During a routine visit to a Minneapolis Tires Plus store, I asked a young salesman named Gabe Lopez how things were going. “To be honest with you,” he said, “not too well.” Gabe said he had recently clocked a seventy-hour week only to be told after the fact that he had been “promoted” from an hourly to a salaried position. He felt chumped, that he was owed the overtime money. He had methodically climbed his grievance up the corporate ladder but felt his protest had fallen on deaf ears.
Don’t worry about setting expectations just beyond the moon. It will pull the best out of them. Jim Pascale, our vice president of franchise operations, saw this a lot. “Working for Tom was like playing for a coach who says, ‘We expect to win championships here,’ ” Jim said. “You find out what you’re made of. You rise up to that level, you practice harder, and you have higher expectations.”
Accommodate family priorities
Contrary to business mythology, putting family first in a disciplined, achievement-oriented culture will actually enhance productivity, not diminish it. Countless times I’ve seen grateful employees tackle their work with renewed vigor after returning from a family-related absence. Maybe parents don’t need to take in every single soccer game, dance line performance, or spelling bee, but a high attendance rate is important to them and to their children. Keep their bodies at work during these events and you’ll lose their hearts and minds.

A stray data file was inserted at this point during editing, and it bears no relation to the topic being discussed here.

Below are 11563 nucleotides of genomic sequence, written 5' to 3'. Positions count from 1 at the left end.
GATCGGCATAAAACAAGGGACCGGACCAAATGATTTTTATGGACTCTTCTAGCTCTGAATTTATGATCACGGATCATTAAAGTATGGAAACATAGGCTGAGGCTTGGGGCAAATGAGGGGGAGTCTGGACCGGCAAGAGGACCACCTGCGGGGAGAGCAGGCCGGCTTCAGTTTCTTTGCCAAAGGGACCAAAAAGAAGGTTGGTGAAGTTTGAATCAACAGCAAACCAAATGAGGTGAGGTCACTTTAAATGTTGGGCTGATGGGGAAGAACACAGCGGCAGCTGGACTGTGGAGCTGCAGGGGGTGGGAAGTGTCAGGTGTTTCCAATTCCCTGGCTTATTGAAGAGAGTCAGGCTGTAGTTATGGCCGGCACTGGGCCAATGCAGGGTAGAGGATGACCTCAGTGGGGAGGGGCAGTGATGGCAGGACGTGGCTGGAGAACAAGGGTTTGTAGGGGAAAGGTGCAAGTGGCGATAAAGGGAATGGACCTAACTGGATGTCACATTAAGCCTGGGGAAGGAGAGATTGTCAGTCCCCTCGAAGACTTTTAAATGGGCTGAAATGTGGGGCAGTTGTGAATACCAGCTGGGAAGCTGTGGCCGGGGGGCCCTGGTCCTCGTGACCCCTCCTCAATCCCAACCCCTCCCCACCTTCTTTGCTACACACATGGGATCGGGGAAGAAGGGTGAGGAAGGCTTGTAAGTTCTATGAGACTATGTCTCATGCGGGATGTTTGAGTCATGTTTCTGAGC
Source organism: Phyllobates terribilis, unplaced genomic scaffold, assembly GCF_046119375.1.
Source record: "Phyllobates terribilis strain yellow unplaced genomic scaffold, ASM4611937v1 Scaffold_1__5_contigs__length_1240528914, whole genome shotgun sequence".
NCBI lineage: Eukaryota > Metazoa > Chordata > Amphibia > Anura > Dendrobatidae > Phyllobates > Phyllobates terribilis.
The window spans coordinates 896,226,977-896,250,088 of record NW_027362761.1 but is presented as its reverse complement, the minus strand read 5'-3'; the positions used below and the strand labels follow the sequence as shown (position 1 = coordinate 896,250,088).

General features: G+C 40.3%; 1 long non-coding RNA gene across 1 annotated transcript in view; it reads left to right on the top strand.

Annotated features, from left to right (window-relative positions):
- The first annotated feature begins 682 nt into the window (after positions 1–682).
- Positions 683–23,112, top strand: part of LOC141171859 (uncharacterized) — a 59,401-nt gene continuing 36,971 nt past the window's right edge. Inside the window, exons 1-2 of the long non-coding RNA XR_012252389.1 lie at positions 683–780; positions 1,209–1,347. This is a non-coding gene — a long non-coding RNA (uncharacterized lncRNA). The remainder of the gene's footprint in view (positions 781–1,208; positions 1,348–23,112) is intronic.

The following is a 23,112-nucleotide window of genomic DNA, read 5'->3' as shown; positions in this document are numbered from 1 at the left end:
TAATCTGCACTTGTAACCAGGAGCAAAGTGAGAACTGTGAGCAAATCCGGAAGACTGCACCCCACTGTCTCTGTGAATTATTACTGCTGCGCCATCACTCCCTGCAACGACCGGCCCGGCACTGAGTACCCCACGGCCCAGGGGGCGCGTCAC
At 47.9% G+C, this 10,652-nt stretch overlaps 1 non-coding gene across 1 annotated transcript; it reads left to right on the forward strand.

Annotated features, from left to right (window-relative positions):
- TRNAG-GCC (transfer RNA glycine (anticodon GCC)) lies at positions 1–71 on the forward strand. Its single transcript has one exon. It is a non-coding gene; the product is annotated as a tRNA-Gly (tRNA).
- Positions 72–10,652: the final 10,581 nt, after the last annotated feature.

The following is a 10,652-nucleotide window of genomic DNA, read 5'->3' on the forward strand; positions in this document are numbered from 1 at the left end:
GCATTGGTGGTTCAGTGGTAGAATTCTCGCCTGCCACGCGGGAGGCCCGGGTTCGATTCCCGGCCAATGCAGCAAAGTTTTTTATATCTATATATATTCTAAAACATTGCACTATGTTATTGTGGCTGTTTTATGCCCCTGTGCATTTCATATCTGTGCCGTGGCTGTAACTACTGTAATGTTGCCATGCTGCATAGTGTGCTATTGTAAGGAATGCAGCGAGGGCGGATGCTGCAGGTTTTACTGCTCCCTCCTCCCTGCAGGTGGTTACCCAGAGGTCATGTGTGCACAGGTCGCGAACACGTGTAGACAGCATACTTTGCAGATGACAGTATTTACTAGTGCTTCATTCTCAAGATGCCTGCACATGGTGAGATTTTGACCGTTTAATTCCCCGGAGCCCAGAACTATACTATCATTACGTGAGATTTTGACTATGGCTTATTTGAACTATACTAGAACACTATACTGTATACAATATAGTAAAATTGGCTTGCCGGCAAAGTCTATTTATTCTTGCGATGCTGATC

One afternoon each week, for seven summers, Larry Brandt left work early to cheer at his son Andrew’s baseball game. A key Tires Plus exec and our third-largest shareholder, Larry also ducked out occasionally to root for his other son, Barrett, as he worked his way up to a black belt in karate. To compensate for his absences during the workday, Larry worked at night and on weekends.
Trust employees to deliver
We had a caring, family-oriented culture, but also a hardworking culture. The two naturally go hand in hand. Of course, we also had systems in place, like weekly reports and one-on-one coaching, to ensure that employees stayed on track. If people didn’t live up to their end of the bargain, their privilege parameters were tightened a bit. Honoring and valuing your people and going out of your way to accommodate their personal needs—not to advance your own agenda, but because it’s the right thing to do— produces dedicated employees.
Doug had spent nineteen years at a well-known national firm. “The executive vice president of operations was confrontational with his staff and pitted his managers against each other,” Doug said. “Because he was unwilling to make a decision he could be held accountable for, we were left to figure out for ourselves what direction our divisions should go.” The inevitable turf wars that followed caused some capable managers to bolt. Even though these were smart, sought-after pros, Doug’s boss spun every loss as a victory. “He would boast to the board that he had weeded out another malcontent,” Doug recalled. “That created a culture of managers who were afraid to make decisions, take risks, or offer creative suggestions. It just became a very stressful place to work.